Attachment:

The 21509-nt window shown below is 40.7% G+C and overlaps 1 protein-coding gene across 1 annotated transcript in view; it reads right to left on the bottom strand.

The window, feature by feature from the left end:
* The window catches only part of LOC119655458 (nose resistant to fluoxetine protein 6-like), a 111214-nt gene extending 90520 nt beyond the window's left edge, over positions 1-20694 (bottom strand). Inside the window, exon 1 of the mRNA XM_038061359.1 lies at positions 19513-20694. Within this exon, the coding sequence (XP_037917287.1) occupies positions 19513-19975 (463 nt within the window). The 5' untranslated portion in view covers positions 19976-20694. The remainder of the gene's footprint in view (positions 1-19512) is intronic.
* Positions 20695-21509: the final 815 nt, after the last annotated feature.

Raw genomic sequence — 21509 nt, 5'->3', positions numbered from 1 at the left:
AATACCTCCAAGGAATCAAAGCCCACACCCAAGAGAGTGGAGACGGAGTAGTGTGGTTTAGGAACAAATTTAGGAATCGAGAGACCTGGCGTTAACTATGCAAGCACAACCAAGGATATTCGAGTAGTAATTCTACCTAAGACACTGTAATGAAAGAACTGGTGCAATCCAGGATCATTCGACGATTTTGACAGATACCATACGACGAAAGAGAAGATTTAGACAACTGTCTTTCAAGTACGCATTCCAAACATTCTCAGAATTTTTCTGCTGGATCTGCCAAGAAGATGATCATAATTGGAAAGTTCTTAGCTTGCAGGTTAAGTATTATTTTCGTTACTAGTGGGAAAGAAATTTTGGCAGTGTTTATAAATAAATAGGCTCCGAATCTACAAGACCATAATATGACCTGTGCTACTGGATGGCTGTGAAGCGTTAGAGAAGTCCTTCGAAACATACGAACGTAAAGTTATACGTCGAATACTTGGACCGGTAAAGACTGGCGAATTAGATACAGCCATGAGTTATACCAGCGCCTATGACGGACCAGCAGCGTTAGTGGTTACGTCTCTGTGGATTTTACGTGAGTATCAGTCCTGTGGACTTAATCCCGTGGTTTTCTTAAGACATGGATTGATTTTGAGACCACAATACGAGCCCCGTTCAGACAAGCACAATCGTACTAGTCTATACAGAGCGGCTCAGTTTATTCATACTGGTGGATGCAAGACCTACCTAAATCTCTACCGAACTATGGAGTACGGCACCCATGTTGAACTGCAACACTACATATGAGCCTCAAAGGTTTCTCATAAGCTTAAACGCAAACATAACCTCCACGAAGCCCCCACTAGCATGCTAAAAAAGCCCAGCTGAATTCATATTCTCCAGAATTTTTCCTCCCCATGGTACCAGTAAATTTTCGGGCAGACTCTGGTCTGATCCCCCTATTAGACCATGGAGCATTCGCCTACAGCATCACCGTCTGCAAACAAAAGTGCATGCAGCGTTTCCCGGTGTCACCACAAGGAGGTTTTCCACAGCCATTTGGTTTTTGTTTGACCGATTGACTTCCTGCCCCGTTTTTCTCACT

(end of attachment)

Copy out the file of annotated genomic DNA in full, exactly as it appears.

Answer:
The 21509-nt window shown below is 40.7% G+C and overlaps 1 protein-coding gene across 1 annotated transcript in view; it reads right to left on the bottom strand.

The window, feature by feature from the left end:
* The window catches only part of LOC119655458 (nose resistant to fluoxetine protein 6-like), a 111214-nt gene extending 90520 nt beyond the window's left edge, over positions 1-20694 (bottom strand). Inside the window, exon 1 of the mRNA XM_038061359.1 lies at positions 19513-20694. Within this exon, the coding sequence (XP_037917287.1) occupies positions 19513-19975 (463 nt within the window). The 5' untranslated portion in view covers positions 19976-20694. The remainder of the gene's footprint in view (positions 1-19512) is intronic.
* Positions 20695-21509: the final 815 nt, after the last annotated feature.

Raw genomic sequence — 21509 nt, 5'->3', positions numbered from 1 at the left:
AATACCTCCAAGGAATCAAAGCCCACACCCAAGAGAGTGGAGACGGAGTAGTGTGGTTTAGGAACAAATTTAGGAATCGAGAGACCTGGCGTTAACTATGCAAGCACAACCAAGGATATTCGAGTAGTAATTCTACCTAAGACACTGTAATGAAAGAACTGGTGCAATCCAGGATCATTCGACGATTTTGACAGATACCATACGACGAAAGAGAAGATTTAGACAACTGTCTTTCAAGTACGCATTCCAAACATTCTCAGAATTTTTCTGCTGGATCTGCCAAGAAGATGATCATAATTGGAAAGTTCTTAGCTTGCAGGTTAAGTATTATTTTCGTTACTAGTGGGAAAGAAATTTTGGCAGTGTTTATAAATAAATAGGCTCCGAATCTACAAGACCATAATATGACCTGTGCTACTGGATGGCTGTGAAGCGTTAGAGAAGTCCTTCGAAACATACGAACGTAAAGTTATACGTCGAATACTTGGACCGGTAAAGACTGGCGAATTAGATACAGCCATGAGTTATACCAGCGCCTATGACGGACCAGCAGCGTTAGTGGTTACGTCTCTGTGGATTTTACGTGAGTATCAGTCCTGTGGACTTAATCCCGTGGTTTTCTTAAGACATGGATTGATTTTGAGACCACAATACGAGCCCCGTTCAGACAAGCACAATCGTACTAGTCTATACAGAGCGGCTCAGTTTATTCATACTGGTGGATGCAAGACCTACCTAAATCTCTACCGAACTATGGAGTACGGCACCCATGTTGAACTGCAACACTACATATGAGCCTCAAAGGTTTCTCATAAGCTTAAACGCAAACATAACCTCCACGAAGCCCCCACTAGCATGCTAAAAAAGCCCAGCTGAATTCATATTCTCCAGAATTTTTCCTCCCCATGGTACCAGTAAATTTTCGGGCAGACTCTGGTCTGATCCCCCTATTAGACCATGGAGCATTCGCCTACAGCATCACCGTCTGCAAACAAAAGTGCATGCAGCGTTTCCCGGTGTCACCACAAGGAGGTTTTCCACAGCCATTTGGTTTTTGTTTGACCGATTGACTTCCTGCCCCGTTTTTCTCACT